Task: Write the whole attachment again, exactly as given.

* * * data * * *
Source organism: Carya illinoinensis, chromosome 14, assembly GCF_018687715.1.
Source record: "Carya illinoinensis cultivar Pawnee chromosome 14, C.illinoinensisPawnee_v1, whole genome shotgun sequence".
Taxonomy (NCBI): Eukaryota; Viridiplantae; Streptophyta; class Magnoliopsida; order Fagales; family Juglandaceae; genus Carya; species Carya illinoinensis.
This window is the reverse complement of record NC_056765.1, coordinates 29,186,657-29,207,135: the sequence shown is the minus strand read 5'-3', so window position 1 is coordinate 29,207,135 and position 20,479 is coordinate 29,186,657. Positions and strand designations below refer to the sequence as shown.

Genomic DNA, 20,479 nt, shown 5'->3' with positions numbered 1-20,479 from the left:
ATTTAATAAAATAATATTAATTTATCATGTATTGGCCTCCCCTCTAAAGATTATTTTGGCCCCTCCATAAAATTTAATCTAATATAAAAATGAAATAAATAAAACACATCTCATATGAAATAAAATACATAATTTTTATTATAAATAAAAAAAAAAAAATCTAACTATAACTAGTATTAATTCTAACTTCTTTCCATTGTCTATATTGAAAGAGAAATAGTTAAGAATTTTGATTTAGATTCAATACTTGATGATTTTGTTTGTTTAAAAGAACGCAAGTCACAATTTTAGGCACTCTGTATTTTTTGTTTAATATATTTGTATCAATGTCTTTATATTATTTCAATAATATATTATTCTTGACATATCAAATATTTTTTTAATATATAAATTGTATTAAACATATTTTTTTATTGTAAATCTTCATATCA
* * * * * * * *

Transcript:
Source organism: Carya illinoinensis, chromosome 14, assembly GCF_018687715.1.
Source record: "Carya illinoinensis cultivar Pawnee chromosome 14, C.illinoinensisPawnee_v1, whole genome shotgun sequence".
Taxonomy (NCBI): Eukaryota; Viridiplantae; Streptophyta; class Magnoliopsida; order Fagales; family Juglandaceae; genus Carya; species Carya illinoinensis.
This window is the reverse complement of record NC_056765.1, coordinates 29,186,657-29,207,135: the sequence shown is the minus strand read 5'-3', so window position 1 is coordinate 29,207,135 and position 20,479 is coordinate 29,186,657. Positions and strand designations below refer to the sequence as shown.

Genomic DNA, 20,479 nt, shown 5'->3' with positions numbered 1-20,479 from the left:
ATTTAATAAAATAATATTAATTTATCATGTATTGGCCTCCCCTCTAAAGATTATTTTGGCCCCTCCATAAAATTTAATCTAATATAAAAATGAAATAAATAAAACACATCTCATATGAAATAAAATACATAATTTTTATTATAAATAAAAAAAAAAAAATCTAACTATAACTAGTATTAATTCTAACTTCTTTCCATTGTCTATATTGAAAGAGAAATAGTTAAGAATTTTGATTTAGATTCAATACTTGATGATTTTGTTTGTTTAAAAGAACGCAAGTCACAATTTTAGGCACTCTGTATTTTTTGTTTAATATATTTGTATCAATGTCTTTATATTATTTCAATAATATATTATTCTTGACATATCAAATATTTTTTTAATATATAAATTGTATTAAACATATTTTTTTATTGTAAATCTTCATATCA